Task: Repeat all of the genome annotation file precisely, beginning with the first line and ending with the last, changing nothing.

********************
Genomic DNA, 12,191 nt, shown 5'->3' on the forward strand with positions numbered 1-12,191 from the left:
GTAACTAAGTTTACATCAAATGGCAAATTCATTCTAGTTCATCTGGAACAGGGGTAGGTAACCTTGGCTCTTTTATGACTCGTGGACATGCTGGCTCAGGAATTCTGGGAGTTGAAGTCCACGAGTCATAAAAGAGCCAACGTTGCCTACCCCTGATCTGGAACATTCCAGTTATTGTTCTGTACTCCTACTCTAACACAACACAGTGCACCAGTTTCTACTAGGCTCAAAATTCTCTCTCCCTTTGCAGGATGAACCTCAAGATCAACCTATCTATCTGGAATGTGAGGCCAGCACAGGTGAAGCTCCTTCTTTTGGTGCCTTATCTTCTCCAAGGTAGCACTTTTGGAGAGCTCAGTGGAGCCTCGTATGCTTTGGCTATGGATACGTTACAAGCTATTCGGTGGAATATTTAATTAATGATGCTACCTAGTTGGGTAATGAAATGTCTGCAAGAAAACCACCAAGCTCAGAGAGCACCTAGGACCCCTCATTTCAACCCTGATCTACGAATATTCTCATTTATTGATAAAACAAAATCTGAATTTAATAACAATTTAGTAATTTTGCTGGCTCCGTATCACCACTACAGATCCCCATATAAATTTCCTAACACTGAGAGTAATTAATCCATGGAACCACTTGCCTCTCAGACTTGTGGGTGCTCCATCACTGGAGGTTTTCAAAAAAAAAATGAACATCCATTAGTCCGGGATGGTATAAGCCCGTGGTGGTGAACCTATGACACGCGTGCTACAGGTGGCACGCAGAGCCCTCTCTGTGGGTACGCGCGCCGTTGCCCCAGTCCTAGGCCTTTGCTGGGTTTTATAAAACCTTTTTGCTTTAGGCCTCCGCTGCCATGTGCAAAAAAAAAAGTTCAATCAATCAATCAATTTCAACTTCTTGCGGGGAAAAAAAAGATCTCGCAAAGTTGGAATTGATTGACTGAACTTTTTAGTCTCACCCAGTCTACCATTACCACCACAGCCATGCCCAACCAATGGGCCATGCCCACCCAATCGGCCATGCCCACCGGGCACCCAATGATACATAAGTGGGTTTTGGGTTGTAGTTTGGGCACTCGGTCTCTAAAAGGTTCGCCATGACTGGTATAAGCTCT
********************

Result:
Genomic DNA, 12,191 nt, shown 5'->3' on the forward strand with positions numbered 1-12,191 from the left:
GTAACTAAGTTTACATCAAATGGCAAATTCATTCTAGTTCATCTGGAACAGGGGTAGGTAACCTTGGCTCTTTTATGACTCGTGGACATGCTGGCTCAGGAATTCTGGGAGTTGAAGTCCACGAGTCATAAAAGAGCCAACGTTGCCTACCCCTGATCTGGAACATTCCAGTTATTGTTCTGTACTCCTACTCTAACACAACACAGTGCACCAGTTTCTACTAGGCTCAAAATTCTCTCTCCCTTTGCAGGATGAACCTCAAGATCAACCTATCTATCTGGAATGTGAGGCCAGCACAGGTGAAGCTCCTTCTTTTGGTGCCTTATCTTCTCCAAGGTAGCACTTTTGGAGAGCTCAGTGGAGCCTCGTATGCTTTGGCTATGGATACGTTACAAGCTATTCGGTGGAATATTTAATTAATGATGCTACCTAGTTGGGTAATGAAATGTCTGCAAGAAAACCACCAAGCTCAGAGAGCACCTAGGACCCCTCATTTCAACCCTGATCTACGAATATTCTCATTTATTGATAAAACAAAATCTGAATTTAATAACAATTTAGTAATTTTGCTGGCTCCGTATCACCACTACAGATCCCCATATAAATTTCCTAACACTGAGAGTAATTAATCCATGGAACCACTTGCCTCTCAGACTTGTGGGTGCTCCATCACTGGAGGTTTTCAAAAAAAAAATGAACATCCATTAGTCCGGGATGGTATAAGCCCGTGGTGGTGAACCTATGACACGCGTGCTACAGGTGGCACGCAGAGCCCTCTCTGTGGGTACGCGCGCCGTTGCCCCAGTCCTAGGCCTTTGCTGGGTTTTATAAAACCTTTTTGCTTTAGGCCTCCGCTGCCATGTGCAAAAAAAAAAGTTCAATCAATCAATCAATTTCAACTTCTTGCGGGGAAAAAAAAGATCTCGCAAAGTTGGAATTGATTGACTGAACTTTTTAGTCTCACCCAGTCTACCATTACCACCACAGCCATGCCCAACCAATGGGCCATGCCCACCCAATCGGCCATGCCCACCGGGCACCCAATGATACATAAGTGGGTTTTGGGTTGTAGTTTGGGCACTCGGTCTCTAAAAGGTTCGCCATGACTGGTATAAGCTCT